Sunak’s anti-net zero gamble failed – signs suggest bold climate action can win elections

<span class="caption">A pre-election march in London demanding nature restoration.</span> <span class="attribution"><a class="link " href="" rel="nofollow noopener" target="_blank" data-ylk="slk:Andy Soloman/Shutterstock;elm:context_link;itc:0;sec:content-canvas">Andy Soloman/Shutterstock</a></span>

In a general election campaign light on policies, very little time was spent debating probably the biggest challenge of them all: the climate crisis.

Before the campaign began many had feared that Rishi Sunak’s climate reset speech in autumn 2023, the result of a deliberate campaign by a small but powerful anti-net-zero lobby within the Conservative party, would herald an era of political polarisation over climate change. But when it came to this election, climate was the dog that didn’t bark.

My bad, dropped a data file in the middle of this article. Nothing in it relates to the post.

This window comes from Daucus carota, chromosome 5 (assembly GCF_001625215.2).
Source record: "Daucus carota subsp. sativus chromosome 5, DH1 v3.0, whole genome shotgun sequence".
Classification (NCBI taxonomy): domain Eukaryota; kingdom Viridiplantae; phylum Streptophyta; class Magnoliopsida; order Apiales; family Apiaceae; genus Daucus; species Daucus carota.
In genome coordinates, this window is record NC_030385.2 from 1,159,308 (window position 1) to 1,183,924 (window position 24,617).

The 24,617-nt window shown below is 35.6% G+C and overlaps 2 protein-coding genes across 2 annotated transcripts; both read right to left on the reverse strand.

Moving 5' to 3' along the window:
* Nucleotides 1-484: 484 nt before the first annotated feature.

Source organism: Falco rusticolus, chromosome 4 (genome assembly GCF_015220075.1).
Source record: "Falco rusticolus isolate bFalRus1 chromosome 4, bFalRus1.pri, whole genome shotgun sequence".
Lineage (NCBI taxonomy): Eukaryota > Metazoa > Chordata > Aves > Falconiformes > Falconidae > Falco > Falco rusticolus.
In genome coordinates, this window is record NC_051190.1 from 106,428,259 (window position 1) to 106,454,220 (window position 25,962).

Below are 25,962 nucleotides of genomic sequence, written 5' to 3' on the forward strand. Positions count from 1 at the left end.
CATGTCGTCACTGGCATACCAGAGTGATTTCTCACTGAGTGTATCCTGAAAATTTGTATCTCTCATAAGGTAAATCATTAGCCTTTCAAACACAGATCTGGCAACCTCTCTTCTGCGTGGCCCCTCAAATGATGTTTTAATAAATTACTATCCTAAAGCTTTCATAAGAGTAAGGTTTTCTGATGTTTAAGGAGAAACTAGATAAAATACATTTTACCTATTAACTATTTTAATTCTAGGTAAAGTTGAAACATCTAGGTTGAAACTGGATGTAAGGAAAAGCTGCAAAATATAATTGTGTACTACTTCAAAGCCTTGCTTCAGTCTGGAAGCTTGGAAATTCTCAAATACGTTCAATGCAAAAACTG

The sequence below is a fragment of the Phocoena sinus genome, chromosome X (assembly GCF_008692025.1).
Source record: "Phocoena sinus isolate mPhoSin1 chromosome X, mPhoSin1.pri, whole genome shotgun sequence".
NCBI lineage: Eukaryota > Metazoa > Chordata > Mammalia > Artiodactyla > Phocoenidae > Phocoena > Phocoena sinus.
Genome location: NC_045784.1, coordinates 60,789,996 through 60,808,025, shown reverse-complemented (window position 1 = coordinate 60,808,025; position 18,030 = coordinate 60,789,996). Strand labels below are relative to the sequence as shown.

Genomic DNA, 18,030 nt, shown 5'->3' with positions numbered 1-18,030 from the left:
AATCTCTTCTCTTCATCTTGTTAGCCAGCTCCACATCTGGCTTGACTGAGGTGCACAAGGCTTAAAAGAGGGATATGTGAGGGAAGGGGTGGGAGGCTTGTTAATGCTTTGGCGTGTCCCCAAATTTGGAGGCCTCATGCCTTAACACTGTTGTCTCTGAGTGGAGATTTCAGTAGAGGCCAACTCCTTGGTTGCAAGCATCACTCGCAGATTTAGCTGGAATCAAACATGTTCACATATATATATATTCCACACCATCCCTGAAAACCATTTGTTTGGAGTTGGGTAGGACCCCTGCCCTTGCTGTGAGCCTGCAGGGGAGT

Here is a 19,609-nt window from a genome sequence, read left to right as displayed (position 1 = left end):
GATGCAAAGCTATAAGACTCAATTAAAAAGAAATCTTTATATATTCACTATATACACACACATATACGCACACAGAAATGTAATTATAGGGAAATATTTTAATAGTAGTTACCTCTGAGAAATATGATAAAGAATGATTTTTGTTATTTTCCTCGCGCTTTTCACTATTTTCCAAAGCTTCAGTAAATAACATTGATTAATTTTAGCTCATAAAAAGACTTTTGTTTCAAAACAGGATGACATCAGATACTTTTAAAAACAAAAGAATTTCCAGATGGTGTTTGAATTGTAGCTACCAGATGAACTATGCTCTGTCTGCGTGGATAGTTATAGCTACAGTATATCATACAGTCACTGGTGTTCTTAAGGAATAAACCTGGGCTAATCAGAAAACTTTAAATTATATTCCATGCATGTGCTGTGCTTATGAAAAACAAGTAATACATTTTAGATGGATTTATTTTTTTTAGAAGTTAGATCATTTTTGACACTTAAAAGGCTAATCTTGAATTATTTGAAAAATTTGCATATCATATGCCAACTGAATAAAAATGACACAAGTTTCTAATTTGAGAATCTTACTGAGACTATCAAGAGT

Read more: Rishi Sunak is introducing the polarised climate politics of the US, Canada and Australia to the UK

To an extent, this is good news. The Conservatives’ private polling must have confirmed what public opinion research has consistently told us: there are vanishingly few votes to be won through an agenda of delaying action on climate change.

Concern about the climate is high and rising, across all demographics and most political affiliations. Reform voters are the exception, with many opposing the country’s net zero target. The climate is simply not a major issue for this group, so it is unlikely to sway votes even for them. Given this situation, Tory strategists decided to downplay the climate rather than trying to fan the flames of division.